The high-end nature of contemporary aerial combat and the changing make of Australia's air combat capability, particularly with the arrival of Super Hornets and recently, the Growlers provided Milskil with the opportunity to reshape the training process and procedures which go into the operational training of Australia's pilots, prior to the arrival of Australia's future air combat capability, the Lockheed Martin F-35A Joint Strike Fighter. 

"We've really moved ahead in that spectrum but it was a slow and steady thing because it's a very high-end area, because you’re teaching people in this case in the air combat thing, you're teaching people stuff that they are going to take in this platform into combat and we were fortunate enough then, when Super Hornet came, for us to get on-board with Super Hornet and we've just recently picked up the training for Growler. So, we cover the entire spectrum in the air combat fast jets." 

Just as the Air Force's own inventory diversified to include new capabilities like the AEWC aircraft in the E-7 Wedgetail and later the Growler, Lthe Milskil workforce and company have changed and expanded to accommodate the second major capability transformation that Lonergan has experienced across his uniformed and civilian careers, with the arrival of the fifth generation F-35 later this year.      

It is clear that the Air Force's transition to the F-35 will provide continued opportunity for Lonergan and Milskil to bring their industry leading training solutions to the RAAF and the pilots, crews and maintainers who will fly, maintain and sustain the F-35 throughout the airframe's projected 40-year life.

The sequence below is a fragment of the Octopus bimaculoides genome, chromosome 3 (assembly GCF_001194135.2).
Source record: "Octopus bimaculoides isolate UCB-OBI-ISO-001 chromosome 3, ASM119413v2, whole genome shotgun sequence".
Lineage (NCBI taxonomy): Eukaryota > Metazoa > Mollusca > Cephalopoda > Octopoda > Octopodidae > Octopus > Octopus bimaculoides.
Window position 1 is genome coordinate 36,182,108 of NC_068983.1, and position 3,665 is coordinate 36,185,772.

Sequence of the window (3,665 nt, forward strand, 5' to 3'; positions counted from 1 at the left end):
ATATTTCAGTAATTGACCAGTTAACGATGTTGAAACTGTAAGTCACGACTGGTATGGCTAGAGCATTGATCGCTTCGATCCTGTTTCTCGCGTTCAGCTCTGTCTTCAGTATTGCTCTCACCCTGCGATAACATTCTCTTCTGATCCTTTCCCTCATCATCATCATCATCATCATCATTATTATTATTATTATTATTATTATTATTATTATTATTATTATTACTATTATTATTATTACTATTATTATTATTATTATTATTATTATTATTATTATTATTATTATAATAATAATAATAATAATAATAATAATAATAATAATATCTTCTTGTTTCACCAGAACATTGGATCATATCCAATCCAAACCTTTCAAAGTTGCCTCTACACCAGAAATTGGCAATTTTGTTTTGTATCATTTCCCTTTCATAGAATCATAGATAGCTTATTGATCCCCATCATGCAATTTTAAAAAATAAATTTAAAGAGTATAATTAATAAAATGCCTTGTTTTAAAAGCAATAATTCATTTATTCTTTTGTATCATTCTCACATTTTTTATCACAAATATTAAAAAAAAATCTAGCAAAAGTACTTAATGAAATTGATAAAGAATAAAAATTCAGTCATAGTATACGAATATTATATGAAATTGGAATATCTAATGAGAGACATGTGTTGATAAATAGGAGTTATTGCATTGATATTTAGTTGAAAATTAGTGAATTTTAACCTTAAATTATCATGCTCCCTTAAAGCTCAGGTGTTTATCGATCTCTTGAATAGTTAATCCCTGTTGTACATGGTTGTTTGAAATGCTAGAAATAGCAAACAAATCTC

"It'll be business as usual on a constant evolution of what you're doing. So we're very focused on making sure that we get that right, and we're also very focused because it's all part of developing that sovereign capability for Australia. Which is where we want to be. And that's what we've always sold ourselves as a sovereign capability for training," Lonergan said.

"Once we're happy with that, we're looking to take our business into other areas of fifth generation. We're interested, I mentioned last time, the opportunities that may come up on things like P-8, opportunities across air warfare centre, we've just started working there, and obviously space. So these are the emerging next large business, if you like, for defence, and that's what we're positioning ourselves into."

Lonergan credits the skills he gained as a fighter pilot, which helped him chart his path to commercial success in Australia's defence industry.

"You have those tools ingrained in you being a fighter pilot in the air combat space, certainly there are some quick decision making. Does that make you a good business person? I think it gives you tools, I think there are some other things that you have to take into account to become a business person and one of those is the acceptance of risk, and moving out of your comfort zone," he said. 

As the government continues to push greater SME involvement through initiatives outlined in the White Paper, the introduction of the CDIC, sovereign industry capability statements and the like, it is clear that Lonergan has leveraged the tactical skills developed as a pilot to outmanoeuvre his rivals to ensure that Milskil stays ahead of the curve and is capable of providing the Air Force and, more broadly, Defence with the capabilities need to secure the nation and its interests. 

Milskil provides air combat, air battle management, electronic warfare, intelligence, surveillance and reconnaissance, exercise design and control (EXCON), and opposing force (OPFOR) operations training for the RAAF and is based at RAAF Williamtown in NSW.